The theory publicized in 1997 in the pseudohistorical book The Templar Revelation by Lynn Picknett and Clive Prince, that the person to the left of Jesus (to his right) is actually Mary Magdalene, rather than the apostle John (as most art historians identify the figure). This theory was central to Dan Brown's popular 2003 novel The Da Vinci Code. In the novel, it is said that John/Mary Magdalene has a womanly bosom, feminine facial features, and is swaying gracefully toward Peter. Peter appears to be making a threatening gesture across John/Mary's throat. The author uses this theory to advance his view that Leonardo da Vinci was once the head of a secret society, the Priory of Sion, which protects the secret of Jesus' royal bloodline, and the location of his modern descendants.The fact is, however, that while damage makes it impossible to be sure of the figure's gender, it appears to be wearing male clothing. Although Mary could have been wearing male clothes, it is not highly probable. There are only 13 figures in the painting, so if one is Mary Magdalene, an apostle is missing: somebody would have noted a missing male apostle earlier. Some have suggested that on the front of the figure of Simon Peter there is one hand with a dagger which is associated to nobody in the picture, but in clearer reproductions this is seen to be Peter's right hand, resting against his hip with the palm turned outward; the knife points towards Bartholomew (far left) who was to be executed by being flayed. It may also indicate Peter's impulsive nature, as he cuts off a soldier's ear in John 18:10. A detailed preliminary drawing of the arm exists. Other paintings from that period (Castagno's 1447 and Ghirlandaio's 1480) also show John to be a very boyish or feminine looking figure with long fair hair. This was because John was supposed to have been the youngest and most unquestioningly devoted of the apostles. Hence he is often shown asleep against Jesus's shoulder. It was common in the period to show neophytes as very young or even feminine figures, as a way of showing their inferior position. This tradition continued well after the period, as the 19th century sculpture in Drogheda Cathedral, Ireland demonstrates. Not to mention that Leonardo also portrayed a male saint with similar effeminate features in his painting St. John the Baptist.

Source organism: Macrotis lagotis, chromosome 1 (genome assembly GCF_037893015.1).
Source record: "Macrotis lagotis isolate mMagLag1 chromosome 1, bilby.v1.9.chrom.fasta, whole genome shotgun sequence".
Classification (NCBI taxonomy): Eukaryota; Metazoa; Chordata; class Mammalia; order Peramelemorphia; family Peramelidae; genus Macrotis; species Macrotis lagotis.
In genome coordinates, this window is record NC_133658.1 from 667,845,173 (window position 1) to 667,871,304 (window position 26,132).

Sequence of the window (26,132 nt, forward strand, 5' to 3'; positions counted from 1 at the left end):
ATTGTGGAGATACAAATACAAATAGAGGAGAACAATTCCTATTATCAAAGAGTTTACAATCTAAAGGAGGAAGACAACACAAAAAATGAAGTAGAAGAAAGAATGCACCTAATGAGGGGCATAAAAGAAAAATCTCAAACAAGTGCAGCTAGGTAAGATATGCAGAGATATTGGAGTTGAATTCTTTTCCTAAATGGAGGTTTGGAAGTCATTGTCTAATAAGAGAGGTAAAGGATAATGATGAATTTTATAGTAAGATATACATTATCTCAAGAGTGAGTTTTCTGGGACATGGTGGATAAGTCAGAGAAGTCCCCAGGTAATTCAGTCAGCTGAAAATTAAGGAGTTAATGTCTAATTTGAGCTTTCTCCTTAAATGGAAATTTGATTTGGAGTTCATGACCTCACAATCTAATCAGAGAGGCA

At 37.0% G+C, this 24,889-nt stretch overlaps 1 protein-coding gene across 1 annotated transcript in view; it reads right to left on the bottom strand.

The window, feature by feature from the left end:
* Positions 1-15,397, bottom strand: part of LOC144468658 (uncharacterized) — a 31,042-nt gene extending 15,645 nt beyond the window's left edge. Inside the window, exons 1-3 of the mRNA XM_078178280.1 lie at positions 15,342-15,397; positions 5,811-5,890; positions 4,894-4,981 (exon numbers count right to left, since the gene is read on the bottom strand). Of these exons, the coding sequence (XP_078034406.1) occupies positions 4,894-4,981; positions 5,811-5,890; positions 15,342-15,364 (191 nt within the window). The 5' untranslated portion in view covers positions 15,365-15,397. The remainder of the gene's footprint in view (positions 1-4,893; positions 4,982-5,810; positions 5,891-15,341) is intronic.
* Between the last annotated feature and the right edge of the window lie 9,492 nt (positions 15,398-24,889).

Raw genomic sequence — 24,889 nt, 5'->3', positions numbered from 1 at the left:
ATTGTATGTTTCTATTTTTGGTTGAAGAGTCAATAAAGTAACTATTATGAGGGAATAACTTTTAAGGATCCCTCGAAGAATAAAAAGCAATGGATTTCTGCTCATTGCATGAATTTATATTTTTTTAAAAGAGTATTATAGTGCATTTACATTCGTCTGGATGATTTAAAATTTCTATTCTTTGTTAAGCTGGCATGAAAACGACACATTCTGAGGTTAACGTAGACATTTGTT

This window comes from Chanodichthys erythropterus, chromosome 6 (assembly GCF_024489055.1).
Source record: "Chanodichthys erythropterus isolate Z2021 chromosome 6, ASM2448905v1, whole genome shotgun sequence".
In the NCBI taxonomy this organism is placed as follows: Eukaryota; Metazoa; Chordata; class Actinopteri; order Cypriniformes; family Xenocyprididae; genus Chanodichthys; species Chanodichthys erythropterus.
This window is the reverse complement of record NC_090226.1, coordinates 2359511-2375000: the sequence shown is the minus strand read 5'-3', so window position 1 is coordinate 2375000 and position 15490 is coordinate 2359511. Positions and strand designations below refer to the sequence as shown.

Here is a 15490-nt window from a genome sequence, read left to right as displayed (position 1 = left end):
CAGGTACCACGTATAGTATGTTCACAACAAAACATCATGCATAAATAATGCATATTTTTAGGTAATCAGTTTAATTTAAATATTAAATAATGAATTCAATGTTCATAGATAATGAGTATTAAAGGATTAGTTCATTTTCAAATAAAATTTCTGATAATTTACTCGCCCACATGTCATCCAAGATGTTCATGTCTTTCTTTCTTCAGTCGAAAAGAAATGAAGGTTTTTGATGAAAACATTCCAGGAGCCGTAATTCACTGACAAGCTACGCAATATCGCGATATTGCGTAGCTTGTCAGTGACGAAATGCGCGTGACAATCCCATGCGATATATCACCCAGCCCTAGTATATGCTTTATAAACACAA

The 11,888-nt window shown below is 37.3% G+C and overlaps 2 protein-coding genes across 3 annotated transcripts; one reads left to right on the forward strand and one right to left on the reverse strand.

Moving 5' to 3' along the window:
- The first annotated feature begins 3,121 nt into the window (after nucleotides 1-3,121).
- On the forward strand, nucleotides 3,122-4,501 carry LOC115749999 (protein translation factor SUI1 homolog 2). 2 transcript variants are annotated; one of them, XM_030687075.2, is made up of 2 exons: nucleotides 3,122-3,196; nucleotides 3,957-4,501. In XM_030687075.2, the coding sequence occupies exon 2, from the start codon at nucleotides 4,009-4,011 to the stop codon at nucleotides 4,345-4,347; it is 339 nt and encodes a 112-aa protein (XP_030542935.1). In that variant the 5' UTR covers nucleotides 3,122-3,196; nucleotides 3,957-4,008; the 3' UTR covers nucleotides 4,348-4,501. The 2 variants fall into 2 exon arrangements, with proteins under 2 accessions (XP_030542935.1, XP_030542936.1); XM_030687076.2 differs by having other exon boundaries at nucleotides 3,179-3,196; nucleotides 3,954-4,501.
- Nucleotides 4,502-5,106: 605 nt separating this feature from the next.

Leonardo da Vinci has been extensively investigated by Sigmund Freud. He took particular pleasure in this investigation, because he saw it as a stage in psychoanalysis's conquest of culture. "Biography, too, must become ours," he wrote to Jung on October 17, 1909, and added that "the riddle of Leonardo da Vinci's character has suddenly become transparent to me. That, then, would be the first step in biography." He took pleasure in writing about him, too, because he greatly admired Leonardo as one "among the greatest of the human race." Yet this admiration did not exempt Leonardo from psychoanalytic scrutinity. "There is no one so great," Freud wrote, "as to be disgraced by being subject to the laws which govern both normal and pathological activity with equal cogency." There were other, hidden, aspects to Freud's preoccupation with Leonardo: his study of this artist, whose homosexual inclinations he considered proved, came at a time when he was analyzing the residues of his own feelings for his former intimate friend Wilhelm Fliess. In any event, quite apart from this autobiographical source of Freud's interest in Leonardo's "case," his discussion of one way to homosexual object-choice remains of great interest.
And here it is an article on the connection between Freud's cocaine habit and his homosexual tendencies:http://www.historyhouse.com/in_history/cocaine
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